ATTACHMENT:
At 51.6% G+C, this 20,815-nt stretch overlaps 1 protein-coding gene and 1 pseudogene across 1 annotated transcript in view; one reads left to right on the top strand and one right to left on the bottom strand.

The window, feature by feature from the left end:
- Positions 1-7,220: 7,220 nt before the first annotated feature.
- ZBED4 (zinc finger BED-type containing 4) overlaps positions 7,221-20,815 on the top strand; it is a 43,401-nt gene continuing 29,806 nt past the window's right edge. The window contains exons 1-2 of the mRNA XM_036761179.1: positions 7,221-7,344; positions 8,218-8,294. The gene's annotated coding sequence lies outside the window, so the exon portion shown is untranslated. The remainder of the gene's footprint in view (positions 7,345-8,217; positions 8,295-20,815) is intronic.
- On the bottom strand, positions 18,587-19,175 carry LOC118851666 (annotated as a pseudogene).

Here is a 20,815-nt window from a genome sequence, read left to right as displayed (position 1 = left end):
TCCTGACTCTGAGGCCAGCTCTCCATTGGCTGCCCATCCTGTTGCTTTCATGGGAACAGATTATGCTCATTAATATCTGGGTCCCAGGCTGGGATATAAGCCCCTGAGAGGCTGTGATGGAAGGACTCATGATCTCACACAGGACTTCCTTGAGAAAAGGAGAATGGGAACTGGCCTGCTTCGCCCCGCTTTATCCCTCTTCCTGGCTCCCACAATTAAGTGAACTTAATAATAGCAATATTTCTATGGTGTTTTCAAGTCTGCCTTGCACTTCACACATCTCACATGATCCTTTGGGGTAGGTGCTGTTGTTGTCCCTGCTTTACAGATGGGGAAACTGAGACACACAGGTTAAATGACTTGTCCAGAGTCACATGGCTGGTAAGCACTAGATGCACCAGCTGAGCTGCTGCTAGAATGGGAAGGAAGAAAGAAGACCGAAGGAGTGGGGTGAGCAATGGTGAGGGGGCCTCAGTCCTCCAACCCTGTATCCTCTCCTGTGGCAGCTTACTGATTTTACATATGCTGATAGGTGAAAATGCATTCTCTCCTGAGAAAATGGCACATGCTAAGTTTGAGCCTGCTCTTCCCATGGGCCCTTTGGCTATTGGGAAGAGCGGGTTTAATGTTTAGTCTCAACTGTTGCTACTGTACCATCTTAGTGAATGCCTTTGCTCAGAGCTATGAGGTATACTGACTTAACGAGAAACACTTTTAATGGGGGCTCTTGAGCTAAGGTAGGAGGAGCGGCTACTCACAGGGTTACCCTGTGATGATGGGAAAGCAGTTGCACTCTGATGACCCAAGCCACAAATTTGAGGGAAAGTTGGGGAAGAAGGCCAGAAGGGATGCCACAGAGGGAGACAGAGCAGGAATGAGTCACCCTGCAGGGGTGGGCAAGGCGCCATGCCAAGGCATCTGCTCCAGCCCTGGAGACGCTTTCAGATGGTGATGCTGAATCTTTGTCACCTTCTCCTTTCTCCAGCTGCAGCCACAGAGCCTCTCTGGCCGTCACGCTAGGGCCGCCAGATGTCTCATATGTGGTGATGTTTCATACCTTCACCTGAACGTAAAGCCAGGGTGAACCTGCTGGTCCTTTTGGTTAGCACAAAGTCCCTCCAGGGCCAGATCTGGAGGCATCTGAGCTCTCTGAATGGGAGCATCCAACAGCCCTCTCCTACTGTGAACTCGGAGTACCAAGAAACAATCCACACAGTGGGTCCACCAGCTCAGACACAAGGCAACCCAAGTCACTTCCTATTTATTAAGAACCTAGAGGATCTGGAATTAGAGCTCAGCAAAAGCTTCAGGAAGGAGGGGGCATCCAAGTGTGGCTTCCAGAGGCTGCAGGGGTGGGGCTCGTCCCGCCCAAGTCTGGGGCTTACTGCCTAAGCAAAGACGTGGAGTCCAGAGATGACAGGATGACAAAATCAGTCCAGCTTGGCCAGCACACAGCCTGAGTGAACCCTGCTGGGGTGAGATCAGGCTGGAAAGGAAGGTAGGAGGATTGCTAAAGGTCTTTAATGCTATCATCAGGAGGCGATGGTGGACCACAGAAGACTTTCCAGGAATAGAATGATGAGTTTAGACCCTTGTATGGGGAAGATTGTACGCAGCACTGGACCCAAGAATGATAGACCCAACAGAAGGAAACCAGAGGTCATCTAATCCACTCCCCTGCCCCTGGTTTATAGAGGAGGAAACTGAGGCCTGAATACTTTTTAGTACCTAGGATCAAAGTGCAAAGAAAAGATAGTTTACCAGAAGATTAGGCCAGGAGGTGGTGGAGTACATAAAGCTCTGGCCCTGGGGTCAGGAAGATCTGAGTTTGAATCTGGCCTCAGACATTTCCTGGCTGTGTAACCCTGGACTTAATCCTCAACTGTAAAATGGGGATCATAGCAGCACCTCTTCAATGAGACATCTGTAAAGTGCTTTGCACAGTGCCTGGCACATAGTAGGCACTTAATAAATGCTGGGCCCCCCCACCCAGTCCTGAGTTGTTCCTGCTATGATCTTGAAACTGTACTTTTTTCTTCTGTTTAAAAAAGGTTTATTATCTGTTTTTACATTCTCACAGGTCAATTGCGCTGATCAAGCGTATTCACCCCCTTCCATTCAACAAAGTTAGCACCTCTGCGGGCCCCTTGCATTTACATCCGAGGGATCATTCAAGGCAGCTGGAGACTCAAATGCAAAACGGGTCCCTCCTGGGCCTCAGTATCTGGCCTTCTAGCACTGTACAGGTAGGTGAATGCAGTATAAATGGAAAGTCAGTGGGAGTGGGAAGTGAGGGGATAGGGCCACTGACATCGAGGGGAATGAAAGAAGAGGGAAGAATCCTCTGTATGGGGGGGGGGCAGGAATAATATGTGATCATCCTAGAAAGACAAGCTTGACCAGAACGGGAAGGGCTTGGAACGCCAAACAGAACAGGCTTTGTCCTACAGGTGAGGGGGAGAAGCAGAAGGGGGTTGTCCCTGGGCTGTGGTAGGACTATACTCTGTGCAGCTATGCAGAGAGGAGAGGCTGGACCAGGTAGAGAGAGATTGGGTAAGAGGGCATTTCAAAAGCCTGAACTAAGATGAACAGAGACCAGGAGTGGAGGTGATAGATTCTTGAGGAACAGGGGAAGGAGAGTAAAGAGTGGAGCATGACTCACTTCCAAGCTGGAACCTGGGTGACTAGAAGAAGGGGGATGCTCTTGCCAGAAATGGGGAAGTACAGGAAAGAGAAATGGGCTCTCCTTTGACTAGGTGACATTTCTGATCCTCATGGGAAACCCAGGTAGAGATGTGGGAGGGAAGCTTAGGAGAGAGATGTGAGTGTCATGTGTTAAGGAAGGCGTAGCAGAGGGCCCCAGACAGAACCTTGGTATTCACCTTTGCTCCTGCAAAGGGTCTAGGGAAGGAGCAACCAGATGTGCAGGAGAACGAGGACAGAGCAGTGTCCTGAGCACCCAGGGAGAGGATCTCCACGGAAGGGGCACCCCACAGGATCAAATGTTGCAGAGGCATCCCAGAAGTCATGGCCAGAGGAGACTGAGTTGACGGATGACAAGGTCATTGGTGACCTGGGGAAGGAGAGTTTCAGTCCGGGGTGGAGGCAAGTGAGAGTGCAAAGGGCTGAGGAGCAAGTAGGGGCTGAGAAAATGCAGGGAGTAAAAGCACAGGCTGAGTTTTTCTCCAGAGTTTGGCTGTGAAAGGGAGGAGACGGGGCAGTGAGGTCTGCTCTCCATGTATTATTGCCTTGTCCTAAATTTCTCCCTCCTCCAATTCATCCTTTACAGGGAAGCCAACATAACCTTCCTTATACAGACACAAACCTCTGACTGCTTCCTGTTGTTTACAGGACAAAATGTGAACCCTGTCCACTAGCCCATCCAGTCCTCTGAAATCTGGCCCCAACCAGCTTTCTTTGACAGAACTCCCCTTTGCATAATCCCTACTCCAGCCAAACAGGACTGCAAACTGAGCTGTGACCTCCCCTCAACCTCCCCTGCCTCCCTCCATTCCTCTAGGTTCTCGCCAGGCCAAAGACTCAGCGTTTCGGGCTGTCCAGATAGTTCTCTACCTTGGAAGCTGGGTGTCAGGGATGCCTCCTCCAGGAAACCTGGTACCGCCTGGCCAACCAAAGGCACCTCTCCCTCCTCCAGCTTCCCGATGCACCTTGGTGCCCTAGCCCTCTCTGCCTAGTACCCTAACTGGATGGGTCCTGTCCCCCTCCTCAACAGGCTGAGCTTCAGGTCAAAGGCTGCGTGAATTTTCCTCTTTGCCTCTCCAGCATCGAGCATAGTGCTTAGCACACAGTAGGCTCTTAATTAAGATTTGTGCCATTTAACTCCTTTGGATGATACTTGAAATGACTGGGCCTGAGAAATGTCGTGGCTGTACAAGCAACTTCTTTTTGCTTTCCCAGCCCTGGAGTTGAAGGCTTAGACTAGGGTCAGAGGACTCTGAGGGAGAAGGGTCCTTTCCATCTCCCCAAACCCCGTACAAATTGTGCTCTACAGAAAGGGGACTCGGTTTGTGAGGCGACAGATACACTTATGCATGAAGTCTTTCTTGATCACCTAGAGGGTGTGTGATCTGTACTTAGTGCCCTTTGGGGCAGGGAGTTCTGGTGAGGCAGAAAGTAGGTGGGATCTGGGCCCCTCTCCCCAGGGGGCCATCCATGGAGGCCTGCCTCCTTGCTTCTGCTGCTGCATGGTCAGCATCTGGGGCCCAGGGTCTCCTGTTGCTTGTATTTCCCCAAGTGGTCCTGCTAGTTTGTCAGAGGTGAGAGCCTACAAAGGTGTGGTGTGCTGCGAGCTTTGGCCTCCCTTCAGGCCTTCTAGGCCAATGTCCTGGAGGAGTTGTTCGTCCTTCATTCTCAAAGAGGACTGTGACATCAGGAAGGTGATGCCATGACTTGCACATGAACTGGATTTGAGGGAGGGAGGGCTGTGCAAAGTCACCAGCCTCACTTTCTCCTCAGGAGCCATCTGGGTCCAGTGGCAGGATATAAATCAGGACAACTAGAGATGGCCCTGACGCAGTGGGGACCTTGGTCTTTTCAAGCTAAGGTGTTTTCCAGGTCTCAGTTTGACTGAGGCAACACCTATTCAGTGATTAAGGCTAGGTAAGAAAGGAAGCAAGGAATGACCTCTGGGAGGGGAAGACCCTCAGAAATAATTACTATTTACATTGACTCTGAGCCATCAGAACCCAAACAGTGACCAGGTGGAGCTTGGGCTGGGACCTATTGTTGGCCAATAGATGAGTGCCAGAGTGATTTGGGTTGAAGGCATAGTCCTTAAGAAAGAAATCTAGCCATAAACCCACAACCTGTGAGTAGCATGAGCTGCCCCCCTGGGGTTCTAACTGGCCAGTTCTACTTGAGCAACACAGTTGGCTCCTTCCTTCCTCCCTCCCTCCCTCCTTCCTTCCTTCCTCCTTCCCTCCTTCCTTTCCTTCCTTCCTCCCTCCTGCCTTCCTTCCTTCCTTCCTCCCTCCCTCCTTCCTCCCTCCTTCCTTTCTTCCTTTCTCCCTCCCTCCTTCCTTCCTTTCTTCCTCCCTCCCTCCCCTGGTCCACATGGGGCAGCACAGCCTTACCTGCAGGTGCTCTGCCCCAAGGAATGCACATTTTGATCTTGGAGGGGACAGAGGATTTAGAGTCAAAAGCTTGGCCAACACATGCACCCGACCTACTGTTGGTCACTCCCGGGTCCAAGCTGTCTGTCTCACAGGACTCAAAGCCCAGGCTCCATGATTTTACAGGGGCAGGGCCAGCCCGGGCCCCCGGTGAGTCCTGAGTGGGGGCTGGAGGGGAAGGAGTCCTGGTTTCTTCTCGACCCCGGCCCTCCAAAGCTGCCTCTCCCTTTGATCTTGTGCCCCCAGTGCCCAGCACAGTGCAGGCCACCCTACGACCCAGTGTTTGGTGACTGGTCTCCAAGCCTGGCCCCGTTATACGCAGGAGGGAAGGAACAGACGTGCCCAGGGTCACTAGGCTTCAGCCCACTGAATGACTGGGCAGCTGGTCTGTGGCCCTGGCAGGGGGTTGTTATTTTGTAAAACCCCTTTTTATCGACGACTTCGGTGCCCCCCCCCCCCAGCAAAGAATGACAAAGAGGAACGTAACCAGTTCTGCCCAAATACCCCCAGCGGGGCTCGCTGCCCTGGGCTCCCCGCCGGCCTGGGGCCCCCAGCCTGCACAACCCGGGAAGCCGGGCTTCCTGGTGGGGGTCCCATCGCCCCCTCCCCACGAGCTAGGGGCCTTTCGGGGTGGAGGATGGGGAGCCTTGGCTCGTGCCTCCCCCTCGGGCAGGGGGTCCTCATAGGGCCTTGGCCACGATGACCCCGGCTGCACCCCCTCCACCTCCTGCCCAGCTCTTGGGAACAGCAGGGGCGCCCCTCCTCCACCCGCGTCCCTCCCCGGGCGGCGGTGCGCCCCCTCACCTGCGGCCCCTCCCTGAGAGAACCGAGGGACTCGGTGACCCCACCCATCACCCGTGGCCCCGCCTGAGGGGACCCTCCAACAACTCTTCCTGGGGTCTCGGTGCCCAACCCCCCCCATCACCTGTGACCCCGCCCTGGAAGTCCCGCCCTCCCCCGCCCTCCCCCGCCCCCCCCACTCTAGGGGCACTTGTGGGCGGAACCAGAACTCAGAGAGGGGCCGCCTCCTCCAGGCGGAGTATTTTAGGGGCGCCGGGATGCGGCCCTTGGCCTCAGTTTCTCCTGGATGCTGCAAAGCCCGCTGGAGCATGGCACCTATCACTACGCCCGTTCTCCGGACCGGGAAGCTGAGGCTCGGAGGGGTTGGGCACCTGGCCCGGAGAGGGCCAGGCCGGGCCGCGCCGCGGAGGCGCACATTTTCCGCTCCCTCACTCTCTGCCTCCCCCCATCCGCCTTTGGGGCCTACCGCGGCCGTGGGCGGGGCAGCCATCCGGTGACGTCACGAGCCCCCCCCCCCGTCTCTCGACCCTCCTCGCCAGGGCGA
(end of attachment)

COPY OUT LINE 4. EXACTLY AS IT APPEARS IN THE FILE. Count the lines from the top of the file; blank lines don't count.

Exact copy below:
- ZBED4 (zinc finger BED-type containing 4) overlaps positions 7,221-20,815 on the top strand; it is a 43,401-nt gene continuing 29,806 nt past the window's right edge. The window contains exons 1-2 of the mRNA XM_036761179.1: positions 7,221-7,344; positions 8,218-8,294. The gene's annotated coding sequence lies outside the window, so the exon portion shown is untranslated. The remainder of the gene's footprint in view (positions 7,345-8,217; positions 8,295-20,815) is intronic.